Lortzing’s overtures are always a joy to listen to. He was a good orchestrator; an excellent tunesmith and he was no stranger to contrapuntal writing. This is one of his best, and it is followed by a jolly opening scene, where the choral singing is superbly refined – but how could it be otherwise than with the Arnold Schönberg Choir under the masterly Erwin Ortner? There are some welding sounds, pointing forward to Wagner’s Siegfried. Enter Hans Stadinger, the armorer himself. Günther Groissböck is unfortunately not in best voice, being dry-toned and a bit strained but certainly authoritative, and he delivers the patter-singing with aplomb. One of the hit songs in this opera is Georg’s Man wird ja nur einmal geboren (CD 1 tr. 4). Andrew Morstein sings it with relish and his quick vibrato is quite charming, but he lacks the swagger and intensity of Gerhard Unger on the old Electrola recording under Fritz Lehan, whose conducting also is more vivid. Juliette Mars is an expressive Irmentraut, Marie’s governess and she sings the arietta Welt, du kannst mir nicht gefallen (CD 1 tr. 5) nuanced and with great involvement. In the extended first act finale Irmentraut is joined by the count, whom we have heard briefly in the opening scene, and Marie, and the trio sounds excellent. The real highpoint is Marie’s big recitative and aria that concludes the act (CD 1 tr. 8). The role was, according to Wikipedia, written with Jenny Lind in mind, but she doesn’t seem to have ever sung it. The young and tremendously gifted Miriam Kutrowatz sings here with glorious tone and technique to match.
The entr’acte that follows is a little gem, and the duet between the Count and Marie is also fine. Generally speaking, Lortzing has relatively few arias but several ensemble pieces. In this opera there is an extended sextet in the second act and even a septet in act III. Neither of them is quite on the level of the rightly famous billiard quintet in Der Wildschütz, but the duet between Stadinger, the employer, and Georg, his employee, whom Stadinger wishes to see as his son-in-law, is a comic masterpiece, where Georg in vain tries to be spared. Somewhat later, Georg sings an autobiographical song about the shortcomings in his amorous life. He wanted to travel, and his sweetheart warned him: “O don’t go out into the world, you’d better stay at home with me, it’s often detrimental to travel!” The chorus repeats her warning, but travel he does, and is caught by pirates. Then he regrets his choice: “Oh, why didn’t I stay at home? That’s what happens when you travel” – and the chorus agrees. Finally, he is freed and returns home; he rushes to his sweetheart, happy and bold. She introduces her bridegroom to him and whispers in his ear: “That’s what happens when you travel!” Curtain!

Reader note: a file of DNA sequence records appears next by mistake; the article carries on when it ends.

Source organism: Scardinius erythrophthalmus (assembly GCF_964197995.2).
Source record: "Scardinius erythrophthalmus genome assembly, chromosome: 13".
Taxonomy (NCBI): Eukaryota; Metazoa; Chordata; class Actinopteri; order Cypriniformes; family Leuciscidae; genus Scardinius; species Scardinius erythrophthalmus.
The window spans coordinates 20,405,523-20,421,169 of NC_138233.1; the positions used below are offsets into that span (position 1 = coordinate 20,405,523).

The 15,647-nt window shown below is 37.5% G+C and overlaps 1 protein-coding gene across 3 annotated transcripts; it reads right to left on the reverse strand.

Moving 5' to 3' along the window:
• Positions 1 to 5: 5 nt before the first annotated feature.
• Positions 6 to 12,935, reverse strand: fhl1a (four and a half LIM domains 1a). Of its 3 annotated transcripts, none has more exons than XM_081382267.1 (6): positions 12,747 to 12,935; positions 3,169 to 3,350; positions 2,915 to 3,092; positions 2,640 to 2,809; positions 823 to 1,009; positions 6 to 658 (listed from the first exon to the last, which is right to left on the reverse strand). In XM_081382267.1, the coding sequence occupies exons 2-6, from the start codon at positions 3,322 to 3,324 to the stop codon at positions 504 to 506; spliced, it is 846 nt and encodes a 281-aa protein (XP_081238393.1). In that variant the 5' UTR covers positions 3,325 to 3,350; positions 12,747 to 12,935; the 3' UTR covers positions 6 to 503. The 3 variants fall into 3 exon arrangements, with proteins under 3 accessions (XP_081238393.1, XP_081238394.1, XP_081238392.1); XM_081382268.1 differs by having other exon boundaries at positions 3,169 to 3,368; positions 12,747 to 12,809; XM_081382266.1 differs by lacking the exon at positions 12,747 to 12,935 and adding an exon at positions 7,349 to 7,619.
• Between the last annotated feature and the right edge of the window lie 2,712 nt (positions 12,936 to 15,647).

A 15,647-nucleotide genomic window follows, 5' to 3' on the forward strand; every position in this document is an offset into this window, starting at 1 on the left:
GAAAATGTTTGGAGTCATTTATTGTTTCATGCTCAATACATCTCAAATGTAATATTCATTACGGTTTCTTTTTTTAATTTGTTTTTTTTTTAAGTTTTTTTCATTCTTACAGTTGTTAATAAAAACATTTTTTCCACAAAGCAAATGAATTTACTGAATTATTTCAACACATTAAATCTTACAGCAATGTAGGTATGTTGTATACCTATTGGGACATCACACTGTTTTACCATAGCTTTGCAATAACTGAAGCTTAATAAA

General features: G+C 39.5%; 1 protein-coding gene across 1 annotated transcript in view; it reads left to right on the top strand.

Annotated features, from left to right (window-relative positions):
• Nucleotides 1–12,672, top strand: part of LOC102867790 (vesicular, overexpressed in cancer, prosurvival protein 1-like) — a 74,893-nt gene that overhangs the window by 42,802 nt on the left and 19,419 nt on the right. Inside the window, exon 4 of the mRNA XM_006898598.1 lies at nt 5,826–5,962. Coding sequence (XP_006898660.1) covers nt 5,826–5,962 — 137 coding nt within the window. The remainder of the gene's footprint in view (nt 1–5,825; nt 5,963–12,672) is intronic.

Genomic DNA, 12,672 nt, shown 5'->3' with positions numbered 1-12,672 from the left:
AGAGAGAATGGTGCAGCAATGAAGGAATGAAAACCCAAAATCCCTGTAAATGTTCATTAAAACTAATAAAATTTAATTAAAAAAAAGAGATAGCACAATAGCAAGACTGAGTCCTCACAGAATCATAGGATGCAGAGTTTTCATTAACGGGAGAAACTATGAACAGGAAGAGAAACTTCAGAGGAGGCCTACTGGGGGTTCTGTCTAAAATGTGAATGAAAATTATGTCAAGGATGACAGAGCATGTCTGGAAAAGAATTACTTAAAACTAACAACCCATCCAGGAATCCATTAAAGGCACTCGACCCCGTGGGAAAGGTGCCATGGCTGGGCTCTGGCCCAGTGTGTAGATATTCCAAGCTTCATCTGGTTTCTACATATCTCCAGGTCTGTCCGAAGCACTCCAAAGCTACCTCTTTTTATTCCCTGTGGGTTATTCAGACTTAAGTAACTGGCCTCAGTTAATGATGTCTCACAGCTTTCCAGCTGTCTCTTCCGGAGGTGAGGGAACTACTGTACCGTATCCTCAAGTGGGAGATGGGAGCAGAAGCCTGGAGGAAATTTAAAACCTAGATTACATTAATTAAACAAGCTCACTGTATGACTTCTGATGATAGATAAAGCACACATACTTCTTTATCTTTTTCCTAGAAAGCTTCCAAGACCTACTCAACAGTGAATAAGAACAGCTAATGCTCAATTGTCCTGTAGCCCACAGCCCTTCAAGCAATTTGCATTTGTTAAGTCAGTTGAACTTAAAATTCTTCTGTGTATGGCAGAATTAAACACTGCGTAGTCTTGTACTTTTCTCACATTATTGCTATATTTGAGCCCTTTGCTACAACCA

In the third act Marie, sitting at the spinning wheel, complains how bad it is to be a girl: “I wish I were a man! Our good reputation is easily done; one cannot foresee everything with the best will in the world. We poor, poor girls are so badly off; I wish I wasn’t a girl!” But everything will be sorted out; Stadinger, after some pressure has been put on him, remembers that he has also been young, in the most famous number in this score: “Auch ich war ein Jüngling mit lockigem Haar”. Günther Groissböck sings it with expression but in rather monochrome tone. His counterpart on the Electrola recording, Kurt Böhme, was past 65, showed signs of unsteadiness and had to shout to achieve his highest notes. Both are still acceptable readings, but for an ideal interpretation we have to search out Kurt Moll’s unsurpassed reading on a recital disc (Orfeo C009821).
By and large, this is a worthy reading of Der Waffenschmied, and it is good to see a brand-new recording of the work. In the last resort I still prefer Fritz Lehan’s almost 60-year-old recording (Warner Classics 9123102, download only), which sonically is fresh as new paint, sparklingly conducted and sports a cast that includes such luminaries as Hermann Prey as Count Liebenau and the great but under-recorded buffo Fritz Ollendorff as Adelhof.